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Savory-Sweet Rutabaga Pudding

Somewhere between a fluffy ricotta dessert and mashed potatoes, this delectable rutabaga pudding has all the qualities needed to become a standard in your culinary repertoire. This dish will surprise you in many ways: in taste, in texture, in ease of preparing, and in the compliments it will bring to your table. It pairs exceptionally well with lamb. From Farmer John’s Cookbook: The Real Dirt On Vegetables.

Serves 6 to 8

1 large rutabaga (about 2 pounds), peeled, cut into 2-inch dice
1 1/2 teaspoons salt, divided
butter for greasing the baking dish
2 eggs plus 1 egg yolk, beaten
1/4 cup heavy cream
1/4 cup dried bread crumbs
1 tablespoon maple syrup
pinch freshly grated nutmeg
1/3 cup raisins, plumped in hot water for 15 minutes and drained (optional)
freshly ground black pepper
2 tablespoons butter

1. Bring a large pot of water to boil. Add the rutabaga and 1 teaspoon salt, partially cover, and cook until the rutabaga is very soft, 30 to 45 minutes. (You will need to reserve 1/2 cup of the cooking water.)
2. Preheat the oven to 350 F. Coat a 2-quart baking dish with butter.
3. Beat the eggs and egg yolk in a medium bowl. Stir in the cream, bread crumbs, maple syrup, and nutmeg.
4. Drain the rutabaga, reserving 1/2 cup of the cooking water. Mash the rutabaga thoroughly with a potato masher or run it through a food mill. If the mixture seems dry, add a little of the reserved rutabaga water as you mash. Add the egg mixture, raisins, remaining 1/2 teaspoon salt, and a few grindings of pepper; stir to combine.
5. Transfer the rutabaga pudding to the prepared baking dish. Smooth the top and dot with butter.
6. Bake until lightly golden on top, about 45 minutes. Serve hot.

Market News

As I type this, there are 669 products listed at Athens Locally Grown. I’m sure that’s a record for us for this time of year. If you take a spin through the new products carousel, you’ll find a whole bunch of products listed by a brand new producer, AtlantaFresh Artisan Creamery. They produce a surprising variety of Greek yogurts and fresh mozzarella cheese using daily deliveries of milk from another one of our growers, Johnston Family Farm. The yogurt was a smash hit in the breakfast line during the Georgia Organics conference, and I think it’s going to be a hit here at Athens Locally Grown. It’s really, really good stuff.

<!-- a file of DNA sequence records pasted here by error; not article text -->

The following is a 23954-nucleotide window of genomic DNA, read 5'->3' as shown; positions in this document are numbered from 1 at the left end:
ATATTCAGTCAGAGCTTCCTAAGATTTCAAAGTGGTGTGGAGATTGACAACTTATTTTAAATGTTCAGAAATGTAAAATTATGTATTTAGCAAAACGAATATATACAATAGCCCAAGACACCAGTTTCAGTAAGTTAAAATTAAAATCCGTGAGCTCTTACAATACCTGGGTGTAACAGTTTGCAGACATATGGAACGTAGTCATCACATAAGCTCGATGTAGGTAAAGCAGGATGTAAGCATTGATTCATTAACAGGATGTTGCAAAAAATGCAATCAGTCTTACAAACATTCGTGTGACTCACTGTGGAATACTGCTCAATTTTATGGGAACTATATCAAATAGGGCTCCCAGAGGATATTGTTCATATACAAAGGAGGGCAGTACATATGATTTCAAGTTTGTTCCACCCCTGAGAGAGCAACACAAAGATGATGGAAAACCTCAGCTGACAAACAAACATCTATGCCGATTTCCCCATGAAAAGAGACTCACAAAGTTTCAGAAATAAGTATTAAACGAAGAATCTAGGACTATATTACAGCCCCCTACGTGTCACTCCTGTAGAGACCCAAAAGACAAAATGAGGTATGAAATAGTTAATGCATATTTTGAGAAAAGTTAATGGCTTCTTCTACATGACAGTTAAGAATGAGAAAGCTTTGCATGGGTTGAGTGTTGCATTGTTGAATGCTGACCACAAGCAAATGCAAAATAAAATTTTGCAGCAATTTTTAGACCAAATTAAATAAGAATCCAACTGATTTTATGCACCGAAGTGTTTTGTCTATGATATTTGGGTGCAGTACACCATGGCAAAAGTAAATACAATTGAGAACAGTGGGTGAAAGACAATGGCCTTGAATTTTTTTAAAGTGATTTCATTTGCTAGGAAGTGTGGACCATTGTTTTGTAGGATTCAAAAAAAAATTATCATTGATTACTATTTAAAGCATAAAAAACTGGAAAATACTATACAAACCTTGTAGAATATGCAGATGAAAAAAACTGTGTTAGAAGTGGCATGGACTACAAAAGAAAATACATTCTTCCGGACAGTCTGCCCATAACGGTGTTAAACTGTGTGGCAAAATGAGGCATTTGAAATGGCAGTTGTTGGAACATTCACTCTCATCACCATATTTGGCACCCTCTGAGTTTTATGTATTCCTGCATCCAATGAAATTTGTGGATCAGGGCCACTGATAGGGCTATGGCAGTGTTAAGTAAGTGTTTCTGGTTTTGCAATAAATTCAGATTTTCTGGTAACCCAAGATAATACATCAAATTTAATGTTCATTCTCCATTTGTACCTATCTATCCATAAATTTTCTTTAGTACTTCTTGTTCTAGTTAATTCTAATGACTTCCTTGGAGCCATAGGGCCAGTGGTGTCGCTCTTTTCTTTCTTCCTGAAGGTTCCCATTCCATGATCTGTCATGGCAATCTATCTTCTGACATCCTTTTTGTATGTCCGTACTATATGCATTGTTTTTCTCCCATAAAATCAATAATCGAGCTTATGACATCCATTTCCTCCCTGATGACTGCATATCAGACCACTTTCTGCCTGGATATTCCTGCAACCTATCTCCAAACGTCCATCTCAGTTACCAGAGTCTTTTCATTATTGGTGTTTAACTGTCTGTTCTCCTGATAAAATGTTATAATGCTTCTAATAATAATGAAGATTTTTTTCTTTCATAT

AtlantaFresh Artisan Creamery and CalyRoad Creamery (more on them later) are two examples of what I see as a clear sign that our local food system has reached another level of maturity. Not only do we have growers supporting themselves by selling what they have grown, but now we have a number of people who are supporting themselves selling products made with ingredients from the growers. You always here about the “multiplication effect” when discussing the value of local economies, and I can’t think of a better example than this. We have mills grinding locally grown grain, creameries transforming local milk, and bakers using local ingredients. Having these other outlets for their items lets our growers produce more with confidence, and encourages new growers to begin production. It’s a win-win for everyone, and brings us that much closer to being a community that can support itself.

And getting back to CalyRoad Creamery, this past week saw the annual “Flavor of Georgia” contest held in Georgia. Food producers from across the state submitted samples for judging, and in the dairy category CalyRoad’s Camembert cheese took the top prize. They have about a dozen listed on the site this week, if Camembert is your thing. I know that’s not a lot, but keep in mind they’re a brand new creamery. We’ll be seeing a lot more as time goes on.

Enjoy the first week of Spring, and please enjoy the fruits of all of our growers’ and producers’ labors! I’m very happy to see so much locally grown & produced food listed week after week. Thanks so much for your support of Athens Locally Grown, all of our growers, local food, and our rights to eat it. You all are part of what makes Athens such a great area in which to live. We’ll see you on Thursday at Ben’s Bikes at the corner of Pope and Broad Streets from 4:30 to 8pm!

Coming Events

The Athens Farmers Market has closed for the winter. You can watch for news during the offseason on their website. The other area markets are also all closed for the season too. All but Athens Locally Grown, that is.

Please support your local farmers and food producers, where ever you’re able to do so!

We thank you for your interest and support of our efforts to bring you the healthiest, the freshest and the most delicious locally-produced foods possible!